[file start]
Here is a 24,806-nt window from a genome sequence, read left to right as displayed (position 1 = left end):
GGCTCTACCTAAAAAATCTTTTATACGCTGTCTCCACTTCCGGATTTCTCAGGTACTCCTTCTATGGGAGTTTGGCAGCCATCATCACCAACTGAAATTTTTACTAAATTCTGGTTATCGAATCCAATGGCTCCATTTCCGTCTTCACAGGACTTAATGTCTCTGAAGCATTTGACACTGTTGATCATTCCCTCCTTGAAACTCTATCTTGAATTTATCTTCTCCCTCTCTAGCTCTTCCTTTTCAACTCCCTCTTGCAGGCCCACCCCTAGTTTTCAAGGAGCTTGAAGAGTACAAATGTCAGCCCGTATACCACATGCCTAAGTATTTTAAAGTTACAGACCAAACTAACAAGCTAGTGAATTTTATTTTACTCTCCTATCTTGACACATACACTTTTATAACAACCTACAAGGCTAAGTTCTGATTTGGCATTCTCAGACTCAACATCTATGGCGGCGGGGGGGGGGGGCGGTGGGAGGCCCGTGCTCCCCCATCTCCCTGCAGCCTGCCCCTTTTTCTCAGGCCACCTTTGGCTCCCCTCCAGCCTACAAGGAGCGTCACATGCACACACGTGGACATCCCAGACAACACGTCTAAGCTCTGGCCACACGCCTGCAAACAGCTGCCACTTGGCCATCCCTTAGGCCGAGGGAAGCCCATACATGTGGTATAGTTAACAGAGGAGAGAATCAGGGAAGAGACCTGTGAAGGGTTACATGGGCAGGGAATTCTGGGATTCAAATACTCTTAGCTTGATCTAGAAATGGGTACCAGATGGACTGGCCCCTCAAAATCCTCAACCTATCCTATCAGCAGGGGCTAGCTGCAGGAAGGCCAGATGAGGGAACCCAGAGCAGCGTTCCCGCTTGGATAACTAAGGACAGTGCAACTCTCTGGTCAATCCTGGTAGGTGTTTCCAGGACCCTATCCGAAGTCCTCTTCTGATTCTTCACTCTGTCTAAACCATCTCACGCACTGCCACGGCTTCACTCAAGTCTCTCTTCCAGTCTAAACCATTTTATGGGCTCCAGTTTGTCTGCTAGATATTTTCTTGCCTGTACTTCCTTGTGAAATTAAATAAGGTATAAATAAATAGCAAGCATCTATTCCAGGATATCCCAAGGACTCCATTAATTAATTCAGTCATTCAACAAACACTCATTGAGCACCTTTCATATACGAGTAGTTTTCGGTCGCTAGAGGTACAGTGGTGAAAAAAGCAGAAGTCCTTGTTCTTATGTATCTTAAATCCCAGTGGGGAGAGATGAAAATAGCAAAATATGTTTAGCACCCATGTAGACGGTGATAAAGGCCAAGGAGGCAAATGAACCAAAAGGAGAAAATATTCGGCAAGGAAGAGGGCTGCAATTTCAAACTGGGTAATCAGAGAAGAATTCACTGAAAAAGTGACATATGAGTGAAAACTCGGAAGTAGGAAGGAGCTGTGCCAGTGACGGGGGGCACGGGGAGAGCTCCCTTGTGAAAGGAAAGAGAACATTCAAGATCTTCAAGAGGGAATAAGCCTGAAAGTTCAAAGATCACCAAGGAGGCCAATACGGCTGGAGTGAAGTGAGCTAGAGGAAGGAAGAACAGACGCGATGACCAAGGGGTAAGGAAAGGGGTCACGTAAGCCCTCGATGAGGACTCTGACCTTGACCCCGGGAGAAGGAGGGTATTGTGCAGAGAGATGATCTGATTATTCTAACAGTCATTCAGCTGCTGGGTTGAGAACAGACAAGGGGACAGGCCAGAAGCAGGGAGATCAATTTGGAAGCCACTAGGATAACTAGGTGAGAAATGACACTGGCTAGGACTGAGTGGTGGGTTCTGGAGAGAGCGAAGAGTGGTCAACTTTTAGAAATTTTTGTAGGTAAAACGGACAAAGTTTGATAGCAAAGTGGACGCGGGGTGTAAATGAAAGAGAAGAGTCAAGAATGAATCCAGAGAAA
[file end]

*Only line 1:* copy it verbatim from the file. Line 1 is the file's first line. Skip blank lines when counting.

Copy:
Here is a 24,806-nt window from a genome sequence, read left to right as displayed (position 1 = left end):